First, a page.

Technologist, Futurist, Entrepreneur, Investor, Cofounder and CEO at intelligent automation company Rainbird Technologies.
Around the globe and across industries, inflation is driving up costs. More regulation means more compliance and more complexity in doing business. All businesses need to innovate to stay ahead but must also minimize the risk of innovation failure. Central to this is the desire to automate what can be automated but also deliver a highly differentiated service, which often means services with more (not less) humanity.
Because organizational decision-making is complex, however, many untapped opportunities lie within this process. Consider three different types of enterprise-level decision making.
1. Simple decisions. With this type of decision, the data is predictable, and the algorithm is known. These can be automated using simple workflow tools.
2. Complex decisions. There are more of these types of decisions than in the first category. Data analytics and other forms of data science can be used to present insights to human operators so they can make better business decisions.
3. Decisions that are complex, contextual and non-linear. This is the most prevalent category. Everyone has, quite frankly, given up trying to automate this type of decision making.
People have given up on this third category because the data is fluid, incomplete and often of poor quality. These decisions rely on humans with vast amounts of training and experience to make inferences in the absence of precise data. The added problem is that human experts often rely on non-quantitative factors, including personal experience, intuition and input from peers.
The third category represents a vast untapped opportunity to augment human expertise across more complex decisioning processes and radically change both the efficiency of operations and the outcomes for customers.
Knowledge graphs offer a new way to automate this type of decision making.
What are knowledge graphs?
Knowledge graphs complement the way we work as humans. We have knowledge in our heads which is the result of our formal education, our experience with others and the rules we abide by to do our jobs. We examine the data we have and ask questions when we need more data. Eventually, we have a good enough picture to draw inferences and make conclusions.
One way to think about knowledge graphs is as knowledge structures that use ontologies to integrate data. They are often used to describe concepts and the relationships between them to represent networks of concepts. As opposed to traditional linear-based modeling, knowledge graphs allow data to be organized into frameworks for integration and ensure understanding between the developer and the user.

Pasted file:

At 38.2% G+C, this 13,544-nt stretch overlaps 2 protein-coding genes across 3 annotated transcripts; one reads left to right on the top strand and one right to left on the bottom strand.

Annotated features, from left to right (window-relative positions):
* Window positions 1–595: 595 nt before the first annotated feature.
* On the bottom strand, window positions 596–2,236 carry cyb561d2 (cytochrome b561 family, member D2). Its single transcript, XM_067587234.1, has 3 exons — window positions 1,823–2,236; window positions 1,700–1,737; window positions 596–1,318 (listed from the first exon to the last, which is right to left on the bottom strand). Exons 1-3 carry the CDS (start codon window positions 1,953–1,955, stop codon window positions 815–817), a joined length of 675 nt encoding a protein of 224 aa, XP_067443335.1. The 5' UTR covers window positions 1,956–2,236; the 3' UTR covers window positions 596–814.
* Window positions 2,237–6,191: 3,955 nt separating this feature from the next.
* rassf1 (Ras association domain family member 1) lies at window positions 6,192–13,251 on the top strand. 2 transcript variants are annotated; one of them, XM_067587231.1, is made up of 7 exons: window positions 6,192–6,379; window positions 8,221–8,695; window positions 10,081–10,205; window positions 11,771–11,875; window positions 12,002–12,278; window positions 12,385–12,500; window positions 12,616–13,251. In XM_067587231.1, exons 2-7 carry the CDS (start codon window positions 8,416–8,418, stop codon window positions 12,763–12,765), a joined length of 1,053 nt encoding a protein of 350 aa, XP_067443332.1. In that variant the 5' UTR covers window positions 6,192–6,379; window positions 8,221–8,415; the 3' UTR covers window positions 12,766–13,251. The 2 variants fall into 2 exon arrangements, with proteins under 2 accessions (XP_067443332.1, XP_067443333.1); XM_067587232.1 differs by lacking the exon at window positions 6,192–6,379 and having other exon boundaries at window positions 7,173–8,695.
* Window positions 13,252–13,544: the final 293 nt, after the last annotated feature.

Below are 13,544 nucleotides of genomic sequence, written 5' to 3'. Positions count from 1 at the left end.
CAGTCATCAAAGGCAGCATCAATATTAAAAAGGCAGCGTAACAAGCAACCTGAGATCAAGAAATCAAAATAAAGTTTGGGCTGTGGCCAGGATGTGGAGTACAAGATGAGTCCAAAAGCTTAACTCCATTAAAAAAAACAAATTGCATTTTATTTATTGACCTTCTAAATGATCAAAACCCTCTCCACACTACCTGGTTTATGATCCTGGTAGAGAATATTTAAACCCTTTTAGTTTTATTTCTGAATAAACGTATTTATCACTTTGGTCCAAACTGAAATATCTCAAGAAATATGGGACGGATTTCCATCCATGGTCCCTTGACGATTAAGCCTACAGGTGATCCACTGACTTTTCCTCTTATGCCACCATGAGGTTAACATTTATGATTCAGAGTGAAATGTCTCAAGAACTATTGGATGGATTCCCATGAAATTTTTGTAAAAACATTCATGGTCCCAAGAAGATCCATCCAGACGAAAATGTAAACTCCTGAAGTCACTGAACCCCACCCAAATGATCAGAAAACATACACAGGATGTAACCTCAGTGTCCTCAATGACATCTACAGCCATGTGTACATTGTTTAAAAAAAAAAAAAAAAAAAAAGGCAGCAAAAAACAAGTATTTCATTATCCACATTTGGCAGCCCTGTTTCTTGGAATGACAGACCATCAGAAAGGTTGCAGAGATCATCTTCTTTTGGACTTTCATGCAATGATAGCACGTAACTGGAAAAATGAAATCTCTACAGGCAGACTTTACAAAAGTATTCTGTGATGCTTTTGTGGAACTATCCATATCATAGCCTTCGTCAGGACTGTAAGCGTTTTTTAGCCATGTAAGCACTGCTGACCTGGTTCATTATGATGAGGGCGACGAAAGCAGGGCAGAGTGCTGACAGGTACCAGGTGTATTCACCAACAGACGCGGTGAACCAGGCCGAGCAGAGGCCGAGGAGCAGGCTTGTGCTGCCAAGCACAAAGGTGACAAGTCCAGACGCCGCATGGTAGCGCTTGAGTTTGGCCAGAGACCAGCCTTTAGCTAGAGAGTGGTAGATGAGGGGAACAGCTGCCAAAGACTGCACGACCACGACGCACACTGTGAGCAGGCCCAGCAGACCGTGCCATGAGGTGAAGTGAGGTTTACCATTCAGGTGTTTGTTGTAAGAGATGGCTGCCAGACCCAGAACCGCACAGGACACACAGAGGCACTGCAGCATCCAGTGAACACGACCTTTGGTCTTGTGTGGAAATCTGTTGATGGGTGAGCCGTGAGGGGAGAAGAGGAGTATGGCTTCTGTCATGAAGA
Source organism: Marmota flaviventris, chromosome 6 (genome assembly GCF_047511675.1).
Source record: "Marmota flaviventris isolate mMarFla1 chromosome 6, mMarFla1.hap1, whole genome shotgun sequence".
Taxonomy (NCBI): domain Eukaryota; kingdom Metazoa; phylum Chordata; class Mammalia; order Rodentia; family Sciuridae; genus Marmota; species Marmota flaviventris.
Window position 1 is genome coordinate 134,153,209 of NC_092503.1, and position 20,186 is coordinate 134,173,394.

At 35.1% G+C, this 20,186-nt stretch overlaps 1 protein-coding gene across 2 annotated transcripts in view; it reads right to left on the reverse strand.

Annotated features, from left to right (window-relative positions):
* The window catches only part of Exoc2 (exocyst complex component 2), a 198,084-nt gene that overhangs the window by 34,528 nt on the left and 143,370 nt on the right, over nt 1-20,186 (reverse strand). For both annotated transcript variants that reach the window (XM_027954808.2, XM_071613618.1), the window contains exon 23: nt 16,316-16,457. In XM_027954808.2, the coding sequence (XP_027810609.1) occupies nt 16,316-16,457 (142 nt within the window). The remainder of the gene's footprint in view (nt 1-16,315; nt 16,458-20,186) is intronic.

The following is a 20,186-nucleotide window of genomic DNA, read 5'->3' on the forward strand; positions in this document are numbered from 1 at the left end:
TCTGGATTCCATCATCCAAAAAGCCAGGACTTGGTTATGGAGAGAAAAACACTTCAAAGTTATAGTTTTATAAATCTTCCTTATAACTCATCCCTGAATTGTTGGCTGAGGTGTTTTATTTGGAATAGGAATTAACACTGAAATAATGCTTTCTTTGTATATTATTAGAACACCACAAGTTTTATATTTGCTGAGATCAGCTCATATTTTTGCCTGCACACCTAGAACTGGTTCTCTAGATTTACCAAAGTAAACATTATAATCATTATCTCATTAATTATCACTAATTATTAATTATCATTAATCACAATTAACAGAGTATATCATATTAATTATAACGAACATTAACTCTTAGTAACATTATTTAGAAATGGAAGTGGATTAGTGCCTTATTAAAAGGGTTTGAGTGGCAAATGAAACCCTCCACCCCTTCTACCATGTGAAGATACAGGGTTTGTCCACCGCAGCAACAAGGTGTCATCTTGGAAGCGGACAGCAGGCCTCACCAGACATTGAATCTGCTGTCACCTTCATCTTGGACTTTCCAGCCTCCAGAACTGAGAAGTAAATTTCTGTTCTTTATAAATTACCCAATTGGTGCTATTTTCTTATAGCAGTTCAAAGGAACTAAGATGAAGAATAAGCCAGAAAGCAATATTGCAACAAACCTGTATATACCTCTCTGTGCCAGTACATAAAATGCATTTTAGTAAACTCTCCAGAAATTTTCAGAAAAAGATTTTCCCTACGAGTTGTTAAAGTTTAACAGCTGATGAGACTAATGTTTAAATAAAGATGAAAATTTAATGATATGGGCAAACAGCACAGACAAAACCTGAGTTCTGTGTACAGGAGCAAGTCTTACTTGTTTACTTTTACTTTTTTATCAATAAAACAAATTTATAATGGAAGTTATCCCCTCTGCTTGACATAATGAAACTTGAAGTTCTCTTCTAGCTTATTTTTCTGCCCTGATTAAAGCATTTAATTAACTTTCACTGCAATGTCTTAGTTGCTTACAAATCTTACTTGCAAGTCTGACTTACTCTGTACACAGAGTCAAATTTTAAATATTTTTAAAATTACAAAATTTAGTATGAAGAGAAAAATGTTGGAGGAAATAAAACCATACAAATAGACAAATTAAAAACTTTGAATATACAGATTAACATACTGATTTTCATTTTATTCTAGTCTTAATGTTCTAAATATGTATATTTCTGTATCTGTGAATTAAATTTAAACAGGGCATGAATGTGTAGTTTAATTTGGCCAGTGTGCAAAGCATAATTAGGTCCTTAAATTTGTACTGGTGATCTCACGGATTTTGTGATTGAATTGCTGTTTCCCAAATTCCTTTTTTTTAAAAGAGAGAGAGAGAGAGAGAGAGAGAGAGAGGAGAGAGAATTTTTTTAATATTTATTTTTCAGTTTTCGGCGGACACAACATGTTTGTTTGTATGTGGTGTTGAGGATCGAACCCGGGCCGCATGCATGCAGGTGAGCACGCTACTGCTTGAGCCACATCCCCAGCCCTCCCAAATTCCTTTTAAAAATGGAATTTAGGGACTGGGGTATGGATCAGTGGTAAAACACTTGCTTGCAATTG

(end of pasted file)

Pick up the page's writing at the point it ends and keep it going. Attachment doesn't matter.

They can be populated automatically using legacy systems or external data sources, but it is possible to manually encode human knowledge on these descriptive ontologies in a non-linear way. Inference algorithms can then be used to “reason” over these models and their data connections to derive high-quality answers to complex questions.
Despite knowledge graphs being well understood in academic circles, businesses have lacked the appropriate methodologies and tools needed to build and deploy reliable knowledge graphs in the enterprise. For too long, knowledge graphs have been underutilized, while workflow and decision-tree tools that are based on “if this, then that“ logic have become ubiquitous. Enterprise-ready tools that can leverage knowledge graphs have been lacking.
However, recent innovations in the intelligent automation space have seen new technologies begin to emerge. These new tools allow users to digitize knowledge to deliver efficiencies beyond the abilities of linear workflows and robotic process automation (RPA) tools. These tools have also delivered a level of precision and audibility not available through data science.
The capability is powerful because, as humans, we don’t think linearly but yet almost every tool we use, from the humble pen and paper used to write a list of instructions to modern workflow engines, is linear. But knowledge graphs can offer the opportunity to model our complex world in a non-linear way without needing to be a software engineer.
How do organizations get started with knowledge graphs?
So now we have the technology, what else is in the way?
History demonstrates that enterprises are slow to adopt new methods because “change” requires a strong will for things to be different, a degree of disruption and investment. Before investing in innovative technologies, organizations have to ask themselves: Is the juice worth the squeeze?
Organizations that are rich in intellectual property but constrained by the availability and cost of labor should be the first to consider this option as a way to alleviate overworked domain experts and expand business operations simultaneously.
But it is therefore critical that domain experts are central to the process of encoding their own knowledge and reducing over-reliance on engineers. Instead, engineers and experts should work in tandem to create usable and interactive computer models that prevent expertise from being lost in translation, unlocking new methods of efficient scaling.
Human beings are exceptionally good at creating ontologies, so building these systems is fast once the process begins. Computers are good at spotting patterns but deciding what is important is an intrinsically human task. Once you’ve done that, computers are much better at processing information and making complex decisions at scale.
The result is an ability to harness the complementary strengths of humans and machines to create a new kind of workforce that is smarter and more resilient than anything that has come before.